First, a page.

I am the youngest of three brothers. My parents emigrated from Poland, and raised us to be responsible members of our community. Although my parents had their share of fears and neuroses, they provided me with a fairly normal environment. Unlike my brothers, at the age of 22 I joined the U.S. Army. By the time I returned home, my life had changed considerably. I contracted several illnesses in the Army, and several months after I came home was diagnosed with viral encephalitis, a dangerous inflammation of the brain.
At the time, I had no control of my thoughts. I certainly was rational, but my outlook on life was different than it had been. Terrible thoughts, depression, fatigue and a general feeling of desperation overwhelmed me. I could not escape these feelings. I was unable to function. I thought I had done some things very wrong, otherwise I would not be suffering this much. After all, I was brought up with the concept that “a person is measured by the quality of his years.” It was a compelling and persuasive argument.
Fifteen years of psychotherapy and failed medications did not make much of a difference. During those years, I still had severe problems while trying to uphold my responsibilities at work and with my wife and children. The psychiatrist treated me in the classical psychoanalytic way. According to him, my emotional problems were primarily caused by internal rages resulting from unfortunate experiences with my parents. The problems supposedly could not be alleviated until I had worked out my conflicts.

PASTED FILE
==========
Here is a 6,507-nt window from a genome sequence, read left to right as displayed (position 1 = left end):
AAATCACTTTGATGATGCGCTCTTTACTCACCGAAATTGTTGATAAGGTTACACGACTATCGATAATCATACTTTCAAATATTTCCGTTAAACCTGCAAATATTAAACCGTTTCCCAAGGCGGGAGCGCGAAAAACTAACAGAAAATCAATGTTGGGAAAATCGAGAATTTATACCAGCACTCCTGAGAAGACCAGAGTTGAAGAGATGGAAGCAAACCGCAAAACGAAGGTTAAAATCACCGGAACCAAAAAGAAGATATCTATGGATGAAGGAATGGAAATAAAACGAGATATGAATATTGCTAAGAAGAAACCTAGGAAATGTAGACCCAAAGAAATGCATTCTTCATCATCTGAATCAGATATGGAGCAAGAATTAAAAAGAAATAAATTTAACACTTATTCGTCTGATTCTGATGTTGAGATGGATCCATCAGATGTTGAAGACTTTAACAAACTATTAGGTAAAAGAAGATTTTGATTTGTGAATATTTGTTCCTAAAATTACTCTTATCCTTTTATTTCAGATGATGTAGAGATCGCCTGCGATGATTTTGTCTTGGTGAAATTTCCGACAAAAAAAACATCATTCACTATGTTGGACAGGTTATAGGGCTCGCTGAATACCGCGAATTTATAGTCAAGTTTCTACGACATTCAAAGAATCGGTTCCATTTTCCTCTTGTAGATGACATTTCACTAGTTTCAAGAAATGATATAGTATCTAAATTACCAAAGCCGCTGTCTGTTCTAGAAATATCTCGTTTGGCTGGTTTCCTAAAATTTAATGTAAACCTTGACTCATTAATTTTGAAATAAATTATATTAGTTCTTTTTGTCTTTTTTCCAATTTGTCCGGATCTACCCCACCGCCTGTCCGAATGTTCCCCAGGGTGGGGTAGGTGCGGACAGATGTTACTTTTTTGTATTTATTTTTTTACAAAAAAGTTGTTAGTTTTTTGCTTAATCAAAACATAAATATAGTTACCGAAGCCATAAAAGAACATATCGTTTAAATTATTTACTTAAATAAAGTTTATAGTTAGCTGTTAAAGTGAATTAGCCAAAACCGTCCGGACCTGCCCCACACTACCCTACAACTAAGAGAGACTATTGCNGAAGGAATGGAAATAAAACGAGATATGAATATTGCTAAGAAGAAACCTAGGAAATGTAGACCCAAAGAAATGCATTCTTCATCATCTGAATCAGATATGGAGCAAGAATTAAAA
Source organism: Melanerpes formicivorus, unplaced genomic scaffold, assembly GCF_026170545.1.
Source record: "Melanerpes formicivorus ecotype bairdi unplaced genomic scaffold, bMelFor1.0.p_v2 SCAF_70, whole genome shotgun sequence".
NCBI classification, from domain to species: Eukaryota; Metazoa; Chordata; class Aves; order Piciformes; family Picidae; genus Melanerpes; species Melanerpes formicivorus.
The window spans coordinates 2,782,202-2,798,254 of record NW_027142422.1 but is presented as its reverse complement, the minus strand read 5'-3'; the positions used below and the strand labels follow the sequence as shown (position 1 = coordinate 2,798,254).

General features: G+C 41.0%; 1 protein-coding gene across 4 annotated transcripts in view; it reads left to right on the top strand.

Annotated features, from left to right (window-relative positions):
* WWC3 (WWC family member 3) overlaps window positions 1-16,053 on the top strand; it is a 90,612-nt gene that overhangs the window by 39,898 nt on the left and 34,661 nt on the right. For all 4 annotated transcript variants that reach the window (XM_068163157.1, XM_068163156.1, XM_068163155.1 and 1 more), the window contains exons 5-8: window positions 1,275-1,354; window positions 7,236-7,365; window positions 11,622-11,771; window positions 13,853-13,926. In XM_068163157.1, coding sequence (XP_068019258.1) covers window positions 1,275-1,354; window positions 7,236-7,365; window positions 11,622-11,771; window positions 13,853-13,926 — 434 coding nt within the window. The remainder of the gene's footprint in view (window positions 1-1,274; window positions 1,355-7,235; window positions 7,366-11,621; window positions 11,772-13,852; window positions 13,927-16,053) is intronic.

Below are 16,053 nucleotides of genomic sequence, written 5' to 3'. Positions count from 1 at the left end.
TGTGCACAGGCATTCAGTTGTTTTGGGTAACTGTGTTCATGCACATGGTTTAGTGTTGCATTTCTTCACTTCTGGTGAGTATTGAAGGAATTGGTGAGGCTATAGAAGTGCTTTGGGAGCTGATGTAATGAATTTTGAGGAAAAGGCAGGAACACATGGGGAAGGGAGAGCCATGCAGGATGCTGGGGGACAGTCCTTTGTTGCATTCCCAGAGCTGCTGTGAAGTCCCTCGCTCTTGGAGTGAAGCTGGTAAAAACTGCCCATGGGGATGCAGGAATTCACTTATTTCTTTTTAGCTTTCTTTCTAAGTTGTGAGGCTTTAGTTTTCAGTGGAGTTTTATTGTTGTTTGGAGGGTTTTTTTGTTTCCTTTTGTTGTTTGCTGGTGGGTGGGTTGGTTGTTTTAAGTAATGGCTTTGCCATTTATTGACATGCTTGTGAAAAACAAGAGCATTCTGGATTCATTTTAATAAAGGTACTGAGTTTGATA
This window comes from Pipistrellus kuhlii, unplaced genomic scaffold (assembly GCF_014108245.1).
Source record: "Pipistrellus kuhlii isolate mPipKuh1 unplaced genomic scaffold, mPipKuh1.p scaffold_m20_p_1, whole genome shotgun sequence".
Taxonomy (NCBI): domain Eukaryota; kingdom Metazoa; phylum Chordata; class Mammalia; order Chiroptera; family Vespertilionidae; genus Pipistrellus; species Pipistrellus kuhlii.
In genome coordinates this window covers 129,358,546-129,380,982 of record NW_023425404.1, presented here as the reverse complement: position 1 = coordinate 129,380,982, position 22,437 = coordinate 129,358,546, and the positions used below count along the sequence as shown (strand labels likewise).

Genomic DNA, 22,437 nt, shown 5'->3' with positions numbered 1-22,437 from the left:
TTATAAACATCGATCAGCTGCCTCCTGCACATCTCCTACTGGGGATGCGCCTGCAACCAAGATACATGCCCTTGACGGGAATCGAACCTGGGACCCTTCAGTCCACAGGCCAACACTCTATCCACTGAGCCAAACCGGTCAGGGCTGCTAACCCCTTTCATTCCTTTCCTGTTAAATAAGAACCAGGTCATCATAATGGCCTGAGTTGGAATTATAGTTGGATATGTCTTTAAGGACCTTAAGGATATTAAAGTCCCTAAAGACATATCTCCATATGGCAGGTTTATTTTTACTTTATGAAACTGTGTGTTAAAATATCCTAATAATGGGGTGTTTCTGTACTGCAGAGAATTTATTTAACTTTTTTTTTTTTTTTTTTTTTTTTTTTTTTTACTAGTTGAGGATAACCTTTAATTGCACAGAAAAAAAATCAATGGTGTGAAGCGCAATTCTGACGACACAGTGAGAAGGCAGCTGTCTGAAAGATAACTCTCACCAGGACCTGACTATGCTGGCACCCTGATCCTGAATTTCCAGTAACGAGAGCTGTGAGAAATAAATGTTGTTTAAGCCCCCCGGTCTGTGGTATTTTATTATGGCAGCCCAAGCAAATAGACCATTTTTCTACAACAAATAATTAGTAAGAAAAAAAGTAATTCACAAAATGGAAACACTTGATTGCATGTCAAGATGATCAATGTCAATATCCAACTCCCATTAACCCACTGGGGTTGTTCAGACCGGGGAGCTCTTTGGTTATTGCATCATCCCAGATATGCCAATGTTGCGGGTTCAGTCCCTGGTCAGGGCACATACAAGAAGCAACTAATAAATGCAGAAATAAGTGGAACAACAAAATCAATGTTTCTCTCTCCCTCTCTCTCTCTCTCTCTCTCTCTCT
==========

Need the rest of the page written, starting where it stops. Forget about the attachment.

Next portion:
I had been taught that it was my responsibility to work out these problems so that I could lead a fulfilling life. The psychiatrists, using the scientific approach, were reinforcing that concept. A person is measured by the quality of his years. If I worked hard my life would improve. Psychoanalysis became my standard, and the results were only partially effective.
Fifteen years of psychoanalysis and limited success caused me to think about another possibility. Was it possible that my brain as an organ had been physically impaired by my illness? If my brain was physically impaired, no amount of psychotherapy could solve my problem. We treated diseases of other organs as physical illnesses. What was so different about the brain? After all, the brain is made up of cells just the same as other organs, but in an altogether different arrangement.